From a cable news perspective, the coverage of the George Zimmerman trial did not bring many surprises. Fox News, whose audience consists predominantly of older Americans living in the South and Midwest, tilted pro-Zimmerman -- while MSNBC, the number-one rated cable news channel among African Americans, leaned the other way.
One development that might not have been so predictable, though, was the emergence of Fox personality Sean Hannity as not just a Zimmerman supporter, but an obsessive one who would adopt the cause as his own. I worked in cable news for years, including at Fox News. Sean Hannity’s coverage in the past year has been more than shocking, and has gone beyond his typical conservative bluster. It’s been dangerous.
So, what’s the real reason behind Hannity’s impassioned defense of Zimmerman? I’d suggest he would have never covered the story as hard if not for one man, for one cause: taking down Barack Obama. Hannity's short-term mission is to rile up the base against Obama for the 2014 midterms, and with the last few months’ scandal-palooza dying down, using a tragedy as his new tool in the arsenal to paint Obama as the most divisive president in history is just what the showman ordered.
Hannity, whom I never directly interacted with during my years working at Fox News, scored the first cable interview with Zimmerman back in July of 2012. Seeming to sympathize with a man he felt had been railroaded by his arch nemesis, the “mainstream media,” the interview was actually just a 5 out of 10 on the Hannity softball interview scale. Zimmerman uttered at least three questionable remarks: the later disproven claim that he’d never heard of “Stand Your Ground” prior to the incident with Martin, a contradiction of his 911 call by telling Hannity that Martin was not running from him, and a new version of events regarding whether he was following Martin (saying he meant he was “going in the same direction as him”). Not surprisingly, Hannity didn’t press Zimmerman.
Of course, this wasn’t Hannity’s first ride on the race-baiting rodeo. There was his all-out campaign against then-candidate Obama’s relationship with his “America-hating” Reverend Jeremiah Wright. Then there was cooperation with former Fox conspirator-in-chief Glenn Beck in the ACORN takedown. There was the Shirley Sherrod debacle, where Hannity seized on a selectively edited video featuring a government employee’s tale of her initial reluctance to help a white farmer in need (Hannity ignored the pesky detail that the end of Sherrod’s speech revealed she ultimately decided to help the farmer). And of course, Sean led the charge against those menacing New Black Panthers.
But the Hannity obsession with the tragic incident that took the life of teenager Trayvon Martin has been different. This time, he has exploited a story about a murdered teenager. One of the most unsettling parts of Hannity’s year-long pro-bono work for the Zimmerman defense team is that the arguments he continues to regurgitate come not from DNA evidence, eyewitnesses or forensics, but a story: a tale a murder suspect told him on cable news about following a kid who looked up to “no good,” who “punched him first,” whose countless barrage of punches and head bashes left him within an inch of death.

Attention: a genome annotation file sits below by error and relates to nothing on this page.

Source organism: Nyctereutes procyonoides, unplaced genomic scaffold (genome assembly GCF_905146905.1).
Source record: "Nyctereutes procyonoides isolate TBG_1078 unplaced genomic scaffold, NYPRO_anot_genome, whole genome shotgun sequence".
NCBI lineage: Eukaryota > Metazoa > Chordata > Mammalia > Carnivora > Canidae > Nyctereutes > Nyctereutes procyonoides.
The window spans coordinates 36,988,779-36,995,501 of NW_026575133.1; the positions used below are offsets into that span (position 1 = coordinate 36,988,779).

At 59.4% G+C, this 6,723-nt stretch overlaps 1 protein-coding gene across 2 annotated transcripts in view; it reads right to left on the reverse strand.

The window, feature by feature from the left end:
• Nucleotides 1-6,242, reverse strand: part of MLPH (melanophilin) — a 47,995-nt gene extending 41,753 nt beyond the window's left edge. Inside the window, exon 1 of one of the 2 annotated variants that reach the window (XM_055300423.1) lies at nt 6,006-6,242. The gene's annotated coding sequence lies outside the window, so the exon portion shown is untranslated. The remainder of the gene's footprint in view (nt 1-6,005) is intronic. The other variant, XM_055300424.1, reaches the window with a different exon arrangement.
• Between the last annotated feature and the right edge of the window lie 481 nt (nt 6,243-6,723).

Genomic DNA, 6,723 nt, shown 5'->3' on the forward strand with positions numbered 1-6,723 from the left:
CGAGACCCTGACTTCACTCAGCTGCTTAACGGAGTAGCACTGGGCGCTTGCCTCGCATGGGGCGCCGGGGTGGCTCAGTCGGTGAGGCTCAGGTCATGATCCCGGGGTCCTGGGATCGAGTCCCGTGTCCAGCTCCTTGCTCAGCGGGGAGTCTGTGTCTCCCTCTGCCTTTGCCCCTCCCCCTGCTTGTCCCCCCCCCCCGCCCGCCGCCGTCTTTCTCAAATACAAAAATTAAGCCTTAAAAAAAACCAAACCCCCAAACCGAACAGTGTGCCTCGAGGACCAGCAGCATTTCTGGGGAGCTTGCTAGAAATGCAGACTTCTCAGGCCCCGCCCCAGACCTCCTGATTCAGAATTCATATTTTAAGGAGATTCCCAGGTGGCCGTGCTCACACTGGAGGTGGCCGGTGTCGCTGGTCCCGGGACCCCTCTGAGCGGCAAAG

In trying to understand Hannity’s obsession with defending Zimmerman, I spoke with someone who appeared on Hannity’s TV and radio programs throughout the case, Sirius XM radio host David Webb, an African American conservative. "Sean handled the legal proceedings of the Zimmerman trial responsibly, citing the tragedy of the death of Trayvon,” Webb told me. “The trial was about the interaction between Zimmerman and Martin, and we do not know outside the eyewitness testimony who saw Trayvon on top of Zimmerman, what happened."
I respect Webb’s view, but this story was always about much more than the actual legal proceedings, or who started or escalated the fight. It is about whether a country heralded by the right as a “beacon of freedom” is really that if 44 million of its citizens with darker skin don’t have the freedom to walk in the street at night wearing a hoodie without being considered up to no good.
Hannity’s coverage has given his television and radio audience a dangerous idea: that profiling "these f*ing punks" is acceptable, that following them is a role for average citizens, and shooting and killing them is simply a choice you have to make if you’re “punched first” and decide you're afraid for your life.
Sure, Hannity has made a career out of taking sides in news stories and injecting his agenda into them. But his dereliction in covering the Zimmerman-Martin story fairly is different; some stories are simply too important for simple “Hannitizing.” The killing of Trayvon Martin, and the guilt or innocence of George Zimmerman, is one of those. Hannity chose the usual left vs. right box to try to bludgeon the “divisive” President Obama, the evil NAACP, and Al Sharpton. But having a nightly TV camera or radio microphone hands you as much a responsibility as it does the opportunity to score points and make money.
In the aftermath of the Zimmerman acquittal, President Obama called for reflection. The person who might be best served heeding that call was likely not listening.